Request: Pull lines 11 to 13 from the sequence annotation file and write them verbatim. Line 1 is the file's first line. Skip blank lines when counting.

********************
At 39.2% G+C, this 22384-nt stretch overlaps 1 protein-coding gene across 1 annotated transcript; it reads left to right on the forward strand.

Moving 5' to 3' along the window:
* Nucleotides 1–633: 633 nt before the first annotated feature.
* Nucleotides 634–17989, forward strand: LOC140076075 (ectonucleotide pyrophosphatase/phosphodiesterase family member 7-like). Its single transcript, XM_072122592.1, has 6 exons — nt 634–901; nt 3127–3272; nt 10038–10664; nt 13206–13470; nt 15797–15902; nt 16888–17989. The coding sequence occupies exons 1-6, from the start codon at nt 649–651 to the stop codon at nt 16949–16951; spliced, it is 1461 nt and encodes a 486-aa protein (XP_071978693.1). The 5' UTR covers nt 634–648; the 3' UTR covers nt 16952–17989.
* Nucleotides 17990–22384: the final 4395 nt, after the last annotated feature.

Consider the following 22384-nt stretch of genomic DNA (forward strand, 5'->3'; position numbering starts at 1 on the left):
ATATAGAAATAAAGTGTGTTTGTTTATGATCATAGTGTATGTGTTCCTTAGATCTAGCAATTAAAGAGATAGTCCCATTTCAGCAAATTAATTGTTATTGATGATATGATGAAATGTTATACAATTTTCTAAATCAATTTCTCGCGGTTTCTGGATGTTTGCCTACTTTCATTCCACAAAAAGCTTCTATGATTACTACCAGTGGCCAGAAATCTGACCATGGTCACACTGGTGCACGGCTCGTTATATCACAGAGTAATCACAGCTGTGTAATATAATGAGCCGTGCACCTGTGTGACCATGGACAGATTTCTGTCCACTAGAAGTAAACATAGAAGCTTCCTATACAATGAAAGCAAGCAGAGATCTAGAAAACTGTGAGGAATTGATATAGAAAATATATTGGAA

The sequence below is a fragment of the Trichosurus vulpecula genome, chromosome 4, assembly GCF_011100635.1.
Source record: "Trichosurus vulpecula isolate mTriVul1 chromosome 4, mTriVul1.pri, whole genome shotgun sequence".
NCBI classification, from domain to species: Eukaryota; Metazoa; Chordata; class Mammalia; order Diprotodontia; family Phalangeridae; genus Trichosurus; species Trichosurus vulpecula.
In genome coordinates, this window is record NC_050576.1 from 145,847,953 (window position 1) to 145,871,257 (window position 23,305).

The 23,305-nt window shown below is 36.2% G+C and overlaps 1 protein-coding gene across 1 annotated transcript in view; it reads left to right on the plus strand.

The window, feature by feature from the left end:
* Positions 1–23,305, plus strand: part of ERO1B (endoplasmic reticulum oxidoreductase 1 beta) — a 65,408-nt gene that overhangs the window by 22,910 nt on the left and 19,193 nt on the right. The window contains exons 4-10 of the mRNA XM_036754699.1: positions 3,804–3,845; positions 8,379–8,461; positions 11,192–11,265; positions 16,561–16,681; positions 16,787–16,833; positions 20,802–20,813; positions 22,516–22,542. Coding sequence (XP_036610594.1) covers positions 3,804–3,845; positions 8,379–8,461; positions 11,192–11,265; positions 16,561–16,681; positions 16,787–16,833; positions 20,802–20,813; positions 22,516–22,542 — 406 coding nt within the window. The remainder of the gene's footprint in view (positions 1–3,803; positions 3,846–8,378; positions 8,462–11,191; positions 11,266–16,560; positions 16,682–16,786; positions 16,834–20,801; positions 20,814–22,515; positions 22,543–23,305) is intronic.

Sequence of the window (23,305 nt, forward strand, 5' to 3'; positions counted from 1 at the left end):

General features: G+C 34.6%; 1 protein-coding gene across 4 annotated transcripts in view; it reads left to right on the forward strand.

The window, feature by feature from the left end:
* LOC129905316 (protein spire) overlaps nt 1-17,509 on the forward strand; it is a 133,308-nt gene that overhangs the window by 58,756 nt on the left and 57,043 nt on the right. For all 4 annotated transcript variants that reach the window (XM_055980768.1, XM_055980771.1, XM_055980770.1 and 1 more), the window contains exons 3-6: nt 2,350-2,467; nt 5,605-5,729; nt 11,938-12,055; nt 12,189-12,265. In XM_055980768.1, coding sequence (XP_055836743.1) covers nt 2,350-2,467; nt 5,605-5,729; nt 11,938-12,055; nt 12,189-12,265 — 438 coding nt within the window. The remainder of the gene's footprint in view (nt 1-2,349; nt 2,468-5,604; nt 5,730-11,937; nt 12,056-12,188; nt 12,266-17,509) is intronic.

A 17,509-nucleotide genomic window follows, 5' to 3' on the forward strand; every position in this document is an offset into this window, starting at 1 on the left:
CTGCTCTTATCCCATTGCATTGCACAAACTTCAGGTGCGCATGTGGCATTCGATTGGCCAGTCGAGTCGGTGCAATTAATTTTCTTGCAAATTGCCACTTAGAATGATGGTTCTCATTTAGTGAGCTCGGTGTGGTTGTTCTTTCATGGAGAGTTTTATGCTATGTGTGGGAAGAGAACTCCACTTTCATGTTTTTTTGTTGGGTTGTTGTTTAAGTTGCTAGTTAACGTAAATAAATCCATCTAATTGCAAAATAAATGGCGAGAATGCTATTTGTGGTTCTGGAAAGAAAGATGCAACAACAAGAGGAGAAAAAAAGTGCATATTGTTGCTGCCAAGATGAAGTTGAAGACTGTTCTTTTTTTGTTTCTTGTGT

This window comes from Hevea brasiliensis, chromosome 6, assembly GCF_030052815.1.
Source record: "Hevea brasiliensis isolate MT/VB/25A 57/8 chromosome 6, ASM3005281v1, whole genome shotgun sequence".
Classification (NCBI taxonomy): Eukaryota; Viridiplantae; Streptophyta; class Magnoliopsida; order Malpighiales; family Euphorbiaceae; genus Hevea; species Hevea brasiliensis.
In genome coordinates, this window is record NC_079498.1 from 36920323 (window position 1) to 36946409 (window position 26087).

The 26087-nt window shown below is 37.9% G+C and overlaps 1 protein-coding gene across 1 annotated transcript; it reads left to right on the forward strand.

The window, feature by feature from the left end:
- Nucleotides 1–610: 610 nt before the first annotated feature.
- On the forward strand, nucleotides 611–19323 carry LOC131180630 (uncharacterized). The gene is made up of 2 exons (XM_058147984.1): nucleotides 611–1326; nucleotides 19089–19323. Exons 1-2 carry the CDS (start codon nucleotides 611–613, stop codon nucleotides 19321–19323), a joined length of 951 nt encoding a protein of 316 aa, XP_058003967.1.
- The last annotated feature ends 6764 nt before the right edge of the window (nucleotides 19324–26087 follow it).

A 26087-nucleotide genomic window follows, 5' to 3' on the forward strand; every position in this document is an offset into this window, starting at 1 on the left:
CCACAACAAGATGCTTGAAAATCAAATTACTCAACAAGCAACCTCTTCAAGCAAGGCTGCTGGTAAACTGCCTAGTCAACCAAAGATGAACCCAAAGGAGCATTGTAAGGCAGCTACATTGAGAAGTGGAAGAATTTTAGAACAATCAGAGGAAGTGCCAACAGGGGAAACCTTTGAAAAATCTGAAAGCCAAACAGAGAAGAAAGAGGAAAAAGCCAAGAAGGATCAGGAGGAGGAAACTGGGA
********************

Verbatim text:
In genome coordinates, this window is record NC_050576.1 from 145,847,953 (window position 1) to 145,871,257 (window position 23,305).

The 23,305-nt window shown below is 36.2% G+C and overlaps 1 protein-coding gene across 1 annotated transcript in view; it reads left to right on the plus strand.

The window, feature by feature from the left end: